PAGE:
>> TEXT /The inter.textual matrix /'Telezone', online project/ Ars Electronica 1999

'Telezone', online project

0_1:// the inter.textual matrix

The increasing implication of communication and information technologies in the process of production and knowledge leads to the fundamental re-thinking of the organisation and the spatial definition of space. Technology based on the transmission and computation of information influences organisation models (modes of production, of work and of knowledge) and affects the communication process (code, symbol) and the social relations as well as their spatialisation. The affectation of the traditional articulation between information, space and time leads to the augmenting need to flatten the electronic realm into the concrete space.

The increasing condensation of space more and more define urbanity by transforming the social model 'city' from a static and localised state into a temporal dislocated condition - a support of event and information. The deterritorialisation of space and the dematerialization of signs even more erase the local space in its economical, political, social and cultural signification. In this case urban density is a mediated, rather than an architectural device, juggling with attractivity by condensing information, as its major condition.

The 0-.1 mode of communication flows and computation therefore will no longer only describe an electronic environment but will turn into an important parameter of our conception and understanding of space and in particular of the social model of the city. Urbanism can so no longer be obsessed with material 'appearance' and 'representation', but has to deal with dislocated, disembodied and transmissible systems. The classical question of articulating public and private space, localising boundaries and identifying build entities, now is a question of being in dynamic space(s)-time(s) matrix of connectivity, interaction and imagination.

The comparison between communication modes (the hypertext) and the spatial models (the city) questions the structural and semantic mutation of our environment. Comparing the hypertext (as polysemic support of scattered but interconnected fragments) to the spatial and social structures of a city allows us to ponder on the possible spatial implications of the new information technologies and to extrapolate several various characteristics of the hypertext, based on a new understanding of the city, its coherence and signification. The structuralist thinking turns into a view in system, based on complex interaction modes inside a hybrid and digital medium, restructuring our social and spatial environment.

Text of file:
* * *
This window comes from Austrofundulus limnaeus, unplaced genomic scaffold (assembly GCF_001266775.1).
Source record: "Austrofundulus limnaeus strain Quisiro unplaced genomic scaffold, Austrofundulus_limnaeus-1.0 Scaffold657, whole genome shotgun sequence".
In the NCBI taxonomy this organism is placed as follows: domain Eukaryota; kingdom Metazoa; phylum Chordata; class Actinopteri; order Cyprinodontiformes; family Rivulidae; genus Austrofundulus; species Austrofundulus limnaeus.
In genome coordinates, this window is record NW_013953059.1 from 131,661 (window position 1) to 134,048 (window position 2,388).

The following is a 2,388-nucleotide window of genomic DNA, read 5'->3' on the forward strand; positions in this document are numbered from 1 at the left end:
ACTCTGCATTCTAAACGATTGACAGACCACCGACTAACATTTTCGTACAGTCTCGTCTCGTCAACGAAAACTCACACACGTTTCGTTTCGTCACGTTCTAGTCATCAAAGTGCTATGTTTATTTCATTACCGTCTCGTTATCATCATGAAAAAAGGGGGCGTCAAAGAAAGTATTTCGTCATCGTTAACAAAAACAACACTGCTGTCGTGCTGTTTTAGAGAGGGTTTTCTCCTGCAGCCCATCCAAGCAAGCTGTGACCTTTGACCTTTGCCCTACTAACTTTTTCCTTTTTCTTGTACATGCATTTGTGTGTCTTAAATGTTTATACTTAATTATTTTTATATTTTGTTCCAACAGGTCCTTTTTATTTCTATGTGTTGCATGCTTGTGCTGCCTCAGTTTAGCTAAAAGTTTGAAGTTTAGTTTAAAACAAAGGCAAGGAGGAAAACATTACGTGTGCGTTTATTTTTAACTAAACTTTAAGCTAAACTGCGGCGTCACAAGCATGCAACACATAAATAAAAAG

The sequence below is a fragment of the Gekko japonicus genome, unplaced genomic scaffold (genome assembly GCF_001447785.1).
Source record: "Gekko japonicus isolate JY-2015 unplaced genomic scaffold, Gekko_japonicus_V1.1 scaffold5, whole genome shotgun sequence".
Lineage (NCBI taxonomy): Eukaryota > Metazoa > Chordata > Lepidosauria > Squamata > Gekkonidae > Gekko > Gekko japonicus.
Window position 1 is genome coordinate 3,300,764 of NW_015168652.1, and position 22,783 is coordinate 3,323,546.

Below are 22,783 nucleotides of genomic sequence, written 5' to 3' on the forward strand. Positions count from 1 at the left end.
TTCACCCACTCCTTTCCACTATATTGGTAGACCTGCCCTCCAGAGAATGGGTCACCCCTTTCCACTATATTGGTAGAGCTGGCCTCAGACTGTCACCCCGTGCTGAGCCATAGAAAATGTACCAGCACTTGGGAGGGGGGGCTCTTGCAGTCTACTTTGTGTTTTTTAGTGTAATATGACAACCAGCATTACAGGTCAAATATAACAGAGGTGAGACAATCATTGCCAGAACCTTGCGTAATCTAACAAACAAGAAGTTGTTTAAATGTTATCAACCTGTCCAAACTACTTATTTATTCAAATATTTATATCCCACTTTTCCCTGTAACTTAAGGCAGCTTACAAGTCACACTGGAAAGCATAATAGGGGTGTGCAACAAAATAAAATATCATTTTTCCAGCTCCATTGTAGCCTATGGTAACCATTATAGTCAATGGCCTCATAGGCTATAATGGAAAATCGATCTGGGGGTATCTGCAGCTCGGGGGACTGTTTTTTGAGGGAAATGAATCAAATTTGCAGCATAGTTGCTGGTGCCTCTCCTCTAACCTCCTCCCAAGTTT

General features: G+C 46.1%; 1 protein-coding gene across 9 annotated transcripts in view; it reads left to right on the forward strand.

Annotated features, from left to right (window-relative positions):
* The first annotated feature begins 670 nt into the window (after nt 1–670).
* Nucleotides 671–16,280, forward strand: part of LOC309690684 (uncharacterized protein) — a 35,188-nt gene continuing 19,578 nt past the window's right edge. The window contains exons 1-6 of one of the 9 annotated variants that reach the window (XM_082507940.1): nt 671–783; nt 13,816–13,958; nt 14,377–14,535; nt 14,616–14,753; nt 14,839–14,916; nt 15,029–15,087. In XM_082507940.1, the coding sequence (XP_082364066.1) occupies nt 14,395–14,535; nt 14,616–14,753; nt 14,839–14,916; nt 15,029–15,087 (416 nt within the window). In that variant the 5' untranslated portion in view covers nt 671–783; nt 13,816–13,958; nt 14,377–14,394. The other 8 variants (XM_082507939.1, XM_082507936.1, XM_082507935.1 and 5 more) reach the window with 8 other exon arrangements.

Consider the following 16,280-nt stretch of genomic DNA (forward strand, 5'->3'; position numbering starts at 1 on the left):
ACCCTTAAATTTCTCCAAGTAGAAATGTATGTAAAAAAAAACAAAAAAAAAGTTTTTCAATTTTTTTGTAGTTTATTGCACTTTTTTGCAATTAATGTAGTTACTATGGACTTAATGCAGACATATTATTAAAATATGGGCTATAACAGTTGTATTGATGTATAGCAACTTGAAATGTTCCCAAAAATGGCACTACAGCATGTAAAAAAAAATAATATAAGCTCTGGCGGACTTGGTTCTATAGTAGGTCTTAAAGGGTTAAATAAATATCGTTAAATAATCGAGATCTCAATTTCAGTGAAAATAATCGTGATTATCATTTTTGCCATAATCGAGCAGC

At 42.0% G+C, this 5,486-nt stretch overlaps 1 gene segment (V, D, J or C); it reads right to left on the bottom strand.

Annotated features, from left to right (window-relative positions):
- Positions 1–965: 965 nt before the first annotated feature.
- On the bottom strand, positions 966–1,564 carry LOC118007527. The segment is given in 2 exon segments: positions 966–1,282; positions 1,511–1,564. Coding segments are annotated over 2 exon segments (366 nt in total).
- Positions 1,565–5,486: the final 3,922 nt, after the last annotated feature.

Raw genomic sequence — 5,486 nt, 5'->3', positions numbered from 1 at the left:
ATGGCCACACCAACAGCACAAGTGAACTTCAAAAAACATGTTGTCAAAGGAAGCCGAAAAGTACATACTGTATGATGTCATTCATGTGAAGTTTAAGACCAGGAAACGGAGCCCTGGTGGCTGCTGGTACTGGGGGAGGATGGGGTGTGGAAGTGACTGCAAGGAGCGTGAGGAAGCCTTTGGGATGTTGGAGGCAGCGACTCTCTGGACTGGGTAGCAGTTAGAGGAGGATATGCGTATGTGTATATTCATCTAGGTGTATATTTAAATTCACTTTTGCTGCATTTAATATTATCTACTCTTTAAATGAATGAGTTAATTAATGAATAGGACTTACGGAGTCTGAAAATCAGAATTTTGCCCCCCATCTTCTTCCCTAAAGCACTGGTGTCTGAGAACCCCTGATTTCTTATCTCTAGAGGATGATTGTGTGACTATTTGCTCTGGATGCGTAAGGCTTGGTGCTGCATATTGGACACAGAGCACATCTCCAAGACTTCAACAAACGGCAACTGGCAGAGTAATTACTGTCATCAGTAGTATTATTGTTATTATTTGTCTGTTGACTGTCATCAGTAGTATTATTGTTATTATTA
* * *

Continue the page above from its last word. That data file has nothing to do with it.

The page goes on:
The hypertext model is understandable as a support collecting apparently conflicting parameters, whose combination produces a new synthesis between communication, technology and space. By substituting the hierarchical conception of relations for a fragmentation into interactive systems (network), it transforms the perception and conception of our environment. The shift from text to hypertext, from analogic to digital technology, replaces the notions of linearity, hierarchy and order with the notion of multilinear structure, combination of fragments, coexistence of difference, generation of interaction and simultaneity of possibilities. Hypertext is an interactive communication model between an environment and the individual, participating in the continuous recentering of information around the individual, his perception and his main concerns.

Hyper(text)ure doesn't operate as a structural articulation tool but as a generator of textured zones and fields formed by interconnected codes and systems. The representative signification of space has shift to the hybrid signification of a translocal matrix, interweaving the specificity of the context as well as the global digital environment. 0_1 therefore turns into the main public code of the social matrix overlaid to the existing urban environment, connectivity and interactivity it's most important parameters.

 

http://telezone.aec.at/


© Naziha Mestaoui + LAB[au] 2000